The Instantbird team is pleased to announce a polished Instantbird 1.0, released today in 11 locales.
Instantbird is an extremely easy to use and highly extensible instant messaging client that aims to respect its users!
Building on the experience available via open-source software, Instantbird is able to harness the power of Pidgin (via its libpurple protocol library) and of Mozilla’s Firefox technology, to provide access to a wide variety of instant messaging networks, while providing an easy (and well known) extension platform. Although Instantbird is fully cross-platform (Windows, Mac OS X, Linux), we strive to present a native look-and-feel to the user interface.
Get Instantbird 1.0 now!
The current system
Since the beginning of the Instantbird project, we have released versions numbered
0. indicates that the initial goals of the project haven’t been reached yet.
x is the major version number. For example, Instantbird 0.2 was a major version for which we made very significant changes.
y is the minor version number, incremented when a release is very similar to the previous one, but with some new features. We released Instantbird 0.1.1, 0.1.2 and 0.1.3 which were minor new versions.
z was used only for emergency bugfix releases. For example we released 0.1.2.1 a day after 0.1.2 because of a very common crash on Windows with some MSN accounts (not those we used during our testing of course). We also released Instantbird 0.1.3.1 when Instantbird 0.1.3 was no longer able to connect to the ICQ network.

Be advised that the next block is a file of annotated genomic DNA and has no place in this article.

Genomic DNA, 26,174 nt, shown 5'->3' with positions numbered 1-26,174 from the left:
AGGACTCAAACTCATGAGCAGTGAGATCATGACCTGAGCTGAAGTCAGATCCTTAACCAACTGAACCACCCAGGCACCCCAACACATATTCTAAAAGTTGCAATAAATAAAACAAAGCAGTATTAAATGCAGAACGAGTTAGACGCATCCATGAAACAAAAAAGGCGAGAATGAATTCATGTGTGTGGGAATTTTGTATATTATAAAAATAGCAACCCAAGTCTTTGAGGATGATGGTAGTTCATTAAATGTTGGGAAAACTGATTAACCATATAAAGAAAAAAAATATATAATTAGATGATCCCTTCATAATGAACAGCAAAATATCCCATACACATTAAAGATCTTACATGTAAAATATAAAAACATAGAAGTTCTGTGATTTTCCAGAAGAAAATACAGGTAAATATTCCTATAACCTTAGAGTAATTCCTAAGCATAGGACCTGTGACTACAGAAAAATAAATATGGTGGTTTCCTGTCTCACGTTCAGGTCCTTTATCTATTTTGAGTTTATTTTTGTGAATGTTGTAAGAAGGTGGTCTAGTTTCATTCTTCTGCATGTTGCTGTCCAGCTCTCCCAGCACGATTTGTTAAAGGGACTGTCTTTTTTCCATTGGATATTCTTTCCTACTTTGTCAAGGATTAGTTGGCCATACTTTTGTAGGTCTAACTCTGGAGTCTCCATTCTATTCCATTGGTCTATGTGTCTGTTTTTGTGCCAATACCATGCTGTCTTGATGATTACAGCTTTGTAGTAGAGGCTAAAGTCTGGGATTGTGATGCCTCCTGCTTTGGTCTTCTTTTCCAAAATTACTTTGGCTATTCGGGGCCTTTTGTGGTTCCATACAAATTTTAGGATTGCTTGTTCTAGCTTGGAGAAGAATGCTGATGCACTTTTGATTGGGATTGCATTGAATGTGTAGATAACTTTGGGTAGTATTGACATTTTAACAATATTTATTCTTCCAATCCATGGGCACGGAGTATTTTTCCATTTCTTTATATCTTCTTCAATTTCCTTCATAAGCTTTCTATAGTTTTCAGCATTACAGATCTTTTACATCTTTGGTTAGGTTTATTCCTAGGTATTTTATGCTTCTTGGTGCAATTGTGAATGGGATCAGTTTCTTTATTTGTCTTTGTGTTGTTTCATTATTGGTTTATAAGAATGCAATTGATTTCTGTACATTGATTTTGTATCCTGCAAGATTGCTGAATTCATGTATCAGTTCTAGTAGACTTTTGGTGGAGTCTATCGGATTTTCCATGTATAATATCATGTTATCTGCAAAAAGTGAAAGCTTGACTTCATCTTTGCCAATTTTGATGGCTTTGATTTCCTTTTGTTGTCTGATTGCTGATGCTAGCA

This version numbering scheme made a lot of sense when the project was initially a “XUL UI for Pidgin” and the goal was to reach “feature parity” with Pidgin for Instantbird 1.0. We have, however, supported features that Pidgin doesn’t have for a long time, thus defining the completion of Instantbird 1.0 as a comparison with Pidgin doesn’t make sense any more. Actually, our roadmap has stated for a long time already that the 1.0 goal is a “Simple, usable and extensible user interface.”
Another very visible change between Instantbird 0.2 and 0.3 is the possibility to set a user icon and a display name.
You will see a place holder icon at the top of the buddy list, just click it (this will open a file picker) to set an icon. The icon will be automatically resized and converted to fit the various size and format requirements of the IM networks you use.
Similarly, click the “Display name” place holder to edit it. This name will be visible in your contacts’ buddy lists (unfortunately this currently works only for MSN).
Here you go, your friends will now easily recognize you:
The contact list was identified as a weak area of Instantbird 0.2. It has been dramatically improved for Instantbird 0.3 which we plan to release next week.
Like most IM clients, Instantbird 0.2 had each contact placed in a group, leading users to organize contacts a bit like files are placed in folders on the disk.
While this seems ok at first, placing contacts inside groups doesn’t work well when thinking of the contact as a person. Don’t you have a friend (group ‘friend’) who is also a coworker (group ‘colleagues’)?